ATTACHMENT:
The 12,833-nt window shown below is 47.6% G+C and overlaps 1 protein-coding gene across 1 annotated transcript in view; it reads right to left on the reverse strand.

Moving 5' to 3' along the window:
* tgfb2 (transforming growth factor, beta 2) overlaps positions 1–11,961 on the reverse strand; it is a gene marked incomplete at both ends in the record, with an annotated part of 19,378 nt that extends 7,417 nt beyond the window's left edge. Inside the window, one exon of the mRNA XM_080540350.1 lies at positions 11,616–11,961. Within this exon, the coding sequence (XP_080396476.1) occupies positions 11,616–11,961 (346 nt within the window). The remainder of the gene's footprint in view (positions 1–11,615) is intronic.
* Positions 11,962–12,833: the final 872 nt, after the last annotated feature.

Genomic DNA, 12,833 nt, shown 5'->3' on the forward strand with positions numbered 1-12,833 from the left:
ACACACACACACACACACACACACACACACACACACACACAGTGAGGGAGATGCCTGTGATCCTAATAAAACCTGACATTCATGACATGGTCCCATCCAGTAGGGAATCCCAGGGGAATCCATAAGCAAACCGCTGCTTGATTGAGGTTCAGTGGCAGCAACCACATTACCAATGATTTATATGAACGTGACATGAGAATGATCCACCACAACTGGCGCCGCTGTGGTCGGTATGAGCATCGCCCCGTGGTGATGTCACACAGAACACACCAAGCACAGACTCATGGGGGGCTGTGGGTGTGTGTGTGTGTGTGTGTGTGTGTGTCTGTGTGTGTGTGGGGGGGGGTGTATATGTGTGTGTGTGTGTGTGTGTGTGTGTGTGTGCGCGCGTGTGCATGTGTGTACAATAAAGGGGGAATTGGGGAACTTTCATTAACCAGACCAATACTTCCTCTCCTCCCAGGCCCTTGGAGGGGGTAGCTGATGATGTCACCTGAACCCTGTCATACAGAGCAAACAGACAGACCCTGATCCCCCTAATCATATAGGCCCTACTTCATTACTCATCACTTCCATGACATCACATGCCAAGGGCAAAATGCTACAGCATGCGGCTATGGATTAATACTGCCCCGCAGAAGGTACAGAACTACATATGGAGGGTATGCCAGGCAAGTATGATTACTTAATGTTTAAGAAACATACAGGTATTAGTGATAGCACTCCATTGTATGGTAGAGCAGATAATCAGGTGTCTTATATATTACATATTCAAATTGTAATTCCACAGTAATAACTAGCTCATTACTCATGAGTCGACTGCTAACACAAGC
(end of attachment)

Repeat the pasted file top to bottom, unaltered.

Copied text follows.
The 12,833-nt window shown below is 47.6% G+C and overlaps 1 protein-coding gene across 1 annotated transcript in view; it reads right to left on the reverse strand.

Moving 5' to 3' along the window:
* tgfb2 (transforming growth factor, beta 2) overlaps positions 1–11,961 on the reverse strand; it is a gene marked incomplete at both ends in the record, with an annotated part of 19,378 nt that extends 7,417 nt beyond the window's left edge. Inside the window, one exon of the mRNA XM_080540350.1 lies at positions 11,616–11,961. Within this exon, the coding sequence (XP_080396476.1) occupies positions 11,616–11,961 (346 nt within the window). The remainder of the gene's footprint in view (positions 1–11,615) is intronic.
* Positions 11,962–12,833: the final 872 nt, after the last annotated feature.

Genomic DNA, 12,833 nt, shown 5'->3' on the forward strand with positions numbered 1-12,833 from the left:
ACACACACACACACACACACACACACACACACACACACACAGTGAGGGAGATGCCTGTGATCCTAATAAAACCTGACATTCATGACATGGTCCCATCCAGTAGGGAATCCCAGGGGAATCCATAAGCAAACCGCTGCTTGATTGAGGTTCAGTGGCAGCAACCACATTACCAATGATTTATATGAACGTGACATGAGAATGATCCACCACAACTGGCGCCGCTGTGGTCGGTATGAGCATCGCCCCGTGGTGATGTCACACAGAACACACCAAGCACAGACTCATGGGGGGCTGTGGGTGTGTGTGTGTGTGTGTGTGTGTGTGTCTGTGTGTGTGTGGGGGGGGGTGTATATGTGTGTGTGTGTGTGTGTGTGTGTGTGTGTGCGCGCGTGTGCATGTGTGTACAATAAAGGGGGAATTGGGGAACTTTCATTAACCAGACCAATACTTCCTCTCCTCCCAGGCCCTTGGAGGGGGTAGCTGATGATGTCACCTGAACCCTGTCATACAGAGCAAACAGACAGACCCTGATCCCCCTAATCATATAGGCCCTACTTCATTACTCATCACTTCCATGACATCACATGCCAAGGGCAAAATGCTACAGCATGCGGCTATGGATTAATACTGCCCCGCAGAAGGTACAGAACTACATATGGAGGGTATGCCAGGCAAGTATGATTACTTAATGTTTAAGAAACATACAGGTATTAGTGATAGCACTCCATTGTATGGTAGAGCAGATAATCAGGTGTCTTATATATTACATATTCAAATTGTAATTCCACAGTAATAACTAGCTCATTACTCATGAGTCGACTGCTAACACAAGC